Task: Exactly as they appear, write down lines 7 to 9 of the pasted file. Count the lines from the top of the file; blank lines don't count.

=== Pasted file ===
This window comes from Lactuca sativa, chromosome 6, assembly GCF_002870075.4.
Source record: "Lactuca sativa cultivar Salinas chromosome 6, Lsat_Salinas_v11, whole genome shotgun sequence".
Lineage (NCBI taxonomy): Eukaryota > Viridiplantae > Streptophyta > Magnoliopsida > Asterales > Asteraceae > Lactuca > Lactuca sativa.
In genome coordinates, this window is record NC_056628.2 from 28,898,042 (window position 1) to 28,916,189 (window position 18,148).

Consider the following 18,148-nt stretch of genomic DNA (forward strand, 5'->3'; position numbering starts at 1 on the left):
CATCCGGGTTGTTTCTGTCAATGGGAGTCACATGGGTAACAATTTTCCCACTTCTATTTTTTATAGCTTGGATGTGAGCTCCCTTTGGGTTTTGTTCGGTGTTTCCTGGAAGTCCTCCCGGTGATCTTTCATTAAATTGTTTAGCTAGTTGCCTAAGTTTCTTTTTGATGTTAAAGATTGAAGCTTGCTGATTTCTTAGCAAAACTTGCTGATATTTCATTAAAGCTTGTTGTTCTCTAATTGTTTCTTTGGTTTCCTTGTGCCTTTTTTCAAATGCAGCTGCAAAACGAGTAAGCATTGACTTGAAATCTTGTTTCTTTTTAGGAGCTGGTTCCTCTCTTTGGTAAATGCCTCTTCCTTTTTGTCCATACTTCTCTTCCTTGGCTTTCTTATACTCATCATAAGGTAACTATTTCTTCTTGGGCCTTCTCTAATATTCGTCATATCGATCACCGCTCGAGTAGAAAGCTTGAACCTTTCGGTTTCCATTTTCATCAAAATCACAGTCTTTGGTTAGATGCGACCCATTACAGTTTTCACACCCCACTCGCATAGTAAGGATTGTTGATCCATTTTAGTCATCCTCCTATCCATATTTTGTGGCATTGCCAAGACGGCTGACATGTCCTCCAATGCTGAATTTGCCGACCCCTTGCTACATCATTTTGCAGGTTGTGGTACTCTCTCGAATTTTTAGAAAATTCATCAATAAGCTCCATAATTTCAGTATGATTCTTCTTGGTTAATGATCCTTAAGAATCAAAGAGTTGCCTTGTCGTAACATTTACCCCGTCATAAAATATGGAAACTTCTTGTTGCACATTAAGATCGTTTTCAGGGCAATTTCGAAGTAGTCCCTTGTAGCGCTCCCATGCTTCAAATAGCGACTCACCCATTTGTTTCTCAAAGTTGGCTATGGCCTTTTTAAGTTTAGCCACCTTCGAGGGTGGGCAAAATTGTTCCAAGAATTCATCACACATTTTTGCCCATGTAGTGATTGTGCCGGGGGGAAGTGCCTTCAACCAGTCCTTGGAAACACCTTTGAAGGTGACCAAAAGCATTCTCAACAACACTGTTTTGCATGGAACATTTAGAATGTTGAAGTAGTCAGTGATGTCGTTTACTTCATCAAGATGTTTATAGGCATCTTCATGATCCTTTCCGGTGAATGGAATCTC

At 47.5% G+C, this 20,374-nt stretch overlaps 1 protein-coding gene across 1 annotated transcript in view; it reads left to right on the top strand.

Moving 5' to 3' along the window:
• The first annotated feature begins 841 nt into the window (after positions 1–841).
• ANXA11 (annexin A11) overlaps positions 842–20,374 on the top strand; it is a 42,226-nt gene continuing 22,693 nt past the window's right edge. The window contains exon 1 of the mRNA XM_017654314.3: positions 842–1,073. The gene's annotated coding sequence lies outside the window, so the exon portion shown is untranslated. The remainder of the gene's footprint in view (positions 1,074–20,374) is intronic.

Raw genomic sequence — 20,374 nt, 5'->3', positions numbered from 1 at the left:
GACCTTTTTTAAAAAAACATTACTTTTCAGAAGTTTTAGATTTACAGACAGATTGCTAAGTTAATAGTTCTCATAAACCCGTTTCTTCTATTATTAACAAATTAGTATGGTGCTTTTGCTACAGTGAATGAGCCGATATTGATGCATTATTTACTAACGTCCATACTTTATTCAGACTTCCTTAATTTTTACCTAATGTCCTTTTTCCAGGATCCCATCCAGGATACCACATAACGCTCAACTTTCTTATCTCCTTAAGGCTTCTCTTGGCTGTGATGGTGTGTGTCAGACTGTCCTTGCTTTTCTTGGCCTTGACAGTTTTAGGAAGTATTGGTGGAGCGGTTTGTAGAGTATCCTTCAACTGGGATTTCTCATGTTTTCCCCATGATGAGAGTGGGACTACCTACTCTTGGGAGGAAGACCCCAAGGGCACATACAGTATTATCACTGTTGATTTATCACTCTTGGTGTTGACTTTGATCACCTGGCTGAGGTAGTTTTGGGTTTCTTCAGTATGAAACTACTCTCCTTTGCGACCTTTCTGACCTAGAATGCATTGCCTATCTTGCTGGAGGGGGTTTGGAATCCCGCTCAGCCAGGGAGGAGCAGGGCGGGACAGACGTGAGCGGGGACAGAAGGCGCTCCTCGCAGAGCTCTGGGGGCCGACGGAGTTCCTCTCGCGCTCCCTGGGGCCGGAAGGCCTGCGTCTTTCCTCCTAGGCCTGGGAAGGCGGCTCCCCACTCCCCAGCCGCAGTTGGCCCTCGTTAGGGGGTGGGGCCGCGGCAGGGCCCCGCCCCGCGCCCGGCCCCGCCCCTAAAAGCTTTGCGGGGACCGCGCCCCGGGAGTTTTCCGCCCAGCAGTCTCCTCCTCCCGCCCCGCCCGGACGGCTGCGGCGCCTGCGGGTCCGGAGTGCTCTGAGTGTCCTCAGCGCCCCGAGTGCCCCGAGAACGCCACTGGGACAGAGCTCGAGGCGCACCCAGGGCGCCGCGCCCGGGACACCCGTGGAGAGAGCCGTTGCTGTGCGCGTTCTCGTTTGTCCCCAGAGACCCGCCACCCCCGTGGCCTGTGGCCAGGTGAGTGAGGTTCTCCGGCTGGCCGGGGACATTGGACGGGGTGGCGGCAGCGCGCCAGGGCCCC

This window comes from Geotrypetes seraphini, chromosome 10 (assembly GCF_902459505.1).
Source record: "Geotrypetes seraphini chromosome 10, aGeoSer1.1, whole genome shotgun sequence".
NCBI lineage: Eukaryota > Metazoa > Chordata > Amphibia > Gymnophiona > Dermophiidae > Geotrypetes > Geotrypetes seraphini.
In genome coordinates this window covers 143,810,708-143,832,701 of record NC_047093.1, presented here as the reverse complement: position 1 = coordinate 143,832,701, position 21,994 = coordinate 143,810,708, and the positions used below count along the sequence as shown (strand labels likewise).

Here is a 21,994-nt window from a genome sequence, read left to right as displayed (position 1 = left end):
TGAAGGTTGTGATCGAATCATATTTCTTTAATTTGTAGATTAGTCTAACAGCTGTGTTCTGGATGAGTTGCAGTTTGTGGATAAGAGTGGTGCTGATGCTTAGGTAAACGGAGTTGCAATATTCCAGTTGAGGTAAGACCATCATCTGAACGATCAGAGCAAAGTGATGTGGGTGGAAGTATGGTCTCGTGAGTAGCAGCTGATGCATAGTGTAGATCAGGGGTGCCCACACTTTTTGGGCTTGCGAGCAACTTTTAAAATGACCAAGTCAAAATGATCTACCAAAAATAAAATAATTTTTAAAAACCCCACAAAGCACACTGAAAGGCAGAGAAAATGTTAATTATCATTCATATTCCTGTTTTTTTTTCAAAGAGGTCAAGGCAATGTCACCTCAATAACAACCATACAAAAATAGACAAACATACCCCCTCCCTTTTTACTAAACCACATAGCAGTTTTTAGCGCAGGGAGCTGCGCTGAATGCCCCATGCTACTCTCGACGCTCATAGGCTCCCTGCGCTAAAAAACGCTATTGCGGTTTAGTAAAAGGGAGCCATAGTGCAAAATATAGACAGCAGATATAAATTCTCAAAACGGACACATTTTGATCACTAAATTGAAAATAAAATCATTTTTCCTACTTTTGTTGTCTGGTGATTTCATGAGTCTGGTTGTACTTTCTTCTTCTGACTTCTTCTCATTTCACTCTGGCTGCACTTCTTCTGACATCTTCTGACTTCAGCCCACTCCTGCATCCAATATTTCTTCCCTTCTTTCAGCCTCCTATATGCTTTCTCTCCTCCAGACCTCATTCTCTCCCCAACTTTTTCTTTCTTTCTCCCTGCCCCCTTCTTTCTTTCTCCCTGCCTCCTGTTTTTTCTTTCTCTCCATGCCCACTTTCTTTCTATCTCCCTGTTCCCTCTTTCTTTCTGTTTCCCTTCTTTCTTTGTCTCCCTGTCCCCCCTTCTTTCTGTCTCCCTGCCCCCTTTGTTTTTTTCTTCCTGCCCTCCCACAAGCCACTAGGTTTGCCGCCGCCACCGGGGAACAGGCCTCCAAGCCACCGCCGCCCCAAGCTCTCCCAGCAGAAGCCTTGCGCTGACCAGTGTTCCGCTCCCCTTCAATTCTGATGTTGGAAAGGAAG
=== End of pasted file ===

At 47.5% G+C, this 20,374-nt stretch overlaps 1 protein-coding gene across 1 annotated transcript in view; it reads left to right on the top strand.

Moving 5' to 3' along the window:
• The first annotated feature begins 841 nt into the window (after positions 1–841).